As astute US officials acknowledge, it is very likely that Kim will want to win economic and political concessions from Trump before any reduction in his nuclear capabilities, let alone committing to “full denuclearization.” And, in this context, the head of the US Pacific Command Adm. Harry Harris warned against over-optimism regarding the outcome of the Trump-Kim meeting.

Past history indicates that Harris is right that Trump should go into the meeting with “eyes wide open,” given the numerous previous US attempts to get Pyongyang to denuclearize. This includes the six-party talks that collapsed in 2009, mainly because North Korea refused to allow inspectors to verify that it had shut down its nuclear programs.

Several subsequent attempts have been made to restart the talks, but all collapsed. This included in 2012, when Pyongyang launched a missile two weeks after announcing a deal with Washington that had promised food aid in return for inspections and a moratorium on rocket tests.

For its part, Seoul has stressed the Trump-Kim summit will only go ahead if the right conditions are met. President Moon Jae-in, who has made peace with the North his top priority, now wants Pyongyang to take credible, verifiable and concrete steps toward denuclearization, and both he and Trump agree that “concrete actions” not words are key.

Despite all the uncertainty still surrounding the summit, one big reason it could yet go ahead and be a success is China. In announcing the historic meeting, Trump thanked President Xi Jinping, saying that Beijing “continues to be helpful.”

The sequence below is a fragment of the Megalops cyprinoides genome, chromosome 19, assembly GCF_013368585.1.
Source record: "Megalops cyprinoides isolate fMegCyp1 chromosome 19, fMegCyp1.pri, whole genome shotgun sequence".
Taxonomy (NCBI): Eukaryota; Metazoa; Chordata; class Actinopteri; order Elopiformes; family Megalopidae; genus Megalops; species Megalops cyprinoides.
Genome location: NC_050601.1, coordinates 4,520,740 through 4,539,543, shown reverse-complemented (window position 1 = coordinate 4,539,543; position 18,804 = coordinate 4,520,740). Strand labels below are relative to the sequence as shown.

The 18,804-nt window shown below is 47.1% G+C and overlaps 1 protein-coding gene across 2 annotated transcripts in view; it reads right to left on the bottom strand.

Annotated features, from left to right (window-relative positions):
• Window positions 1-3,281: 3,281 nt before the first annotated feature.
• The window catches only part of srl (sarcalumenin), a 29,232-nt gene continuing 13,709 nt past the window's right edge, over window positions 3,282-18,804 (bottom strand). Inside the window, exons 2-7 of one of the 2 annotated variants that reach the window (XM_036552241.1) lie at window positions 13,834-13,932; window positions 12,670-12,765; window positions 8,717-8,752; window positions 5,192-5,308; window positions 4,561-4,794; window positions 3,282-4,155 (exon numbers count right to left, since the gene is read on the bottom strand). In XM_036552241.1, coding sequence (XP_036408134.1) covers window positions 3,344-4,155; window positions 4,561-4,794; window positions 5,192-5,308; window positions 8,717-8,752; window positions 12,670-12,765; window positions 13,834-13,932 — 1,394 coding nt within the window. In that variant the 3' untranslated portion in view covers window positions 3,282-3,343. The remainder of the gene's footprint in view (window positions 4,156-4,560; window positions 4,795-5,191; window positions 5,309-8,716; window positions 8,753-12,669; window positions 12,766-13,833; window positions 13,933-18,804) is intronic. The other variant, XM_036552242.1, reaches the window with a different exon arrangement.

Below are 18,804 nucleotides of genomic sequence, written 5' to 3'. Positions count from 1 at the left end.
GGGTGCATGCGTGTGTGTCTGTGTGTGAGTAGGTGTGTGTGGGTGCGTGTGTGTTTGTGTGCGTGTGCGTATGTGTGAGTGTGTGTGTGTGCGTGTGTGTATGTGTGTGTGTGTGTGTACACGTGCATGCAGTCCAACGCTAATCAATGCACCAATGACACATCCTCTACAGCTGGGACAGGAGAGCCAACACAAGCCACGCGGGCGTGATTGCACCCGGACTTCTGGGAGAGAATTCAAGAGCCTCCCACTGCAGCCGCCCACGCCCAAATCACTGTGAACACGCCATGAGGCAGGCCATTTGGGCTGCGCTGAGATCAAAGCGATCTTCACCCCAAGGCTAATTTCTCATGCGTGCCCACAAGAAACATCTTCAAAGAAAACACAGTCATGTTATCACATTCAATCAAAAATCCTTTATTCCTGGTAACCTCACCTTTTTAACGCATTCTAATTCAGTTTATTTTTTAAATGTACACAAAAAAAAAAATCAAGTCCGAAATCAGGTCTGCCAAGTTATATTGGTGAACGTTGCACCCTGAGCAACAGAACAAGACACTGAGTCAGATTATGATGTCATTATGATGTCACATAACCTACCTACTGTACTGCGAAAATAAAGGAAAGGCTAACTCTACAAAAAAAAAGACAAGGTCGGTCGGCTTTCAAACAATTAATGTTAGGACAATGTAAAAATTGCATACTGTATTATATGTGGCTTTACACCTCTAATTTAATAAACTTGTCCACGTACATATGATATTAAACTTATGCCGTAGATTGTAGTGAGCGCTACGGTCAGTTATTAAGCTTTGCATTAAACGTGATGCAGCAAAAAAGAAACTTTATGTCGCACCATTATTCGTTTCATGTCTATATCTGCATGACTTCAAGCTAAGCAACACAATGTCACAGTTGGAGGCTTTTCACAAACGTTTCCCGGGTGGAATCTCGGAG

This underlines the importance of China, North Korea’s top trading partner, which has ratcheted up the diplomatic and sanctions pressure against Pyongyang. For as long as Beijing — which has said US-North Korea relations are “heading in the right direction” — is on board with international efforts, these may stand a significantly greater chance of success than in the past, especially if Trump develops and follows a clear and credible negotiating strategy.

Taken overall, any eventual Trump-Kim summit would prove historic, especially if a significant agreement is struck. However, this is far from certain and much rests on Beijing’s influence with Pyongyang as final preparations are made this spring for the landmark session.

*Andrew Hammond is an Associate at LSE IDEAS at the London School of Economics

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One thought on “Trump-Kim Summit Not ‘Nixon In China’ Moment – OpEd

  • March 22, 2018 at 10:10 pm

    Total silence from North Korea for two weeks now is super-weird, given that North Korea’s Kim was quoted as saying he’d want a summit with Trump “as soon as possible.” Did Kim really say that?

    South Korea’s government has a very serious credibility issue here. All that the world heard was South Korea’s “edited and filtered versions” of what Kim supposedly said at the closed-door meeting. Why did South Korea give out different versions to different audiences? What are they hiding?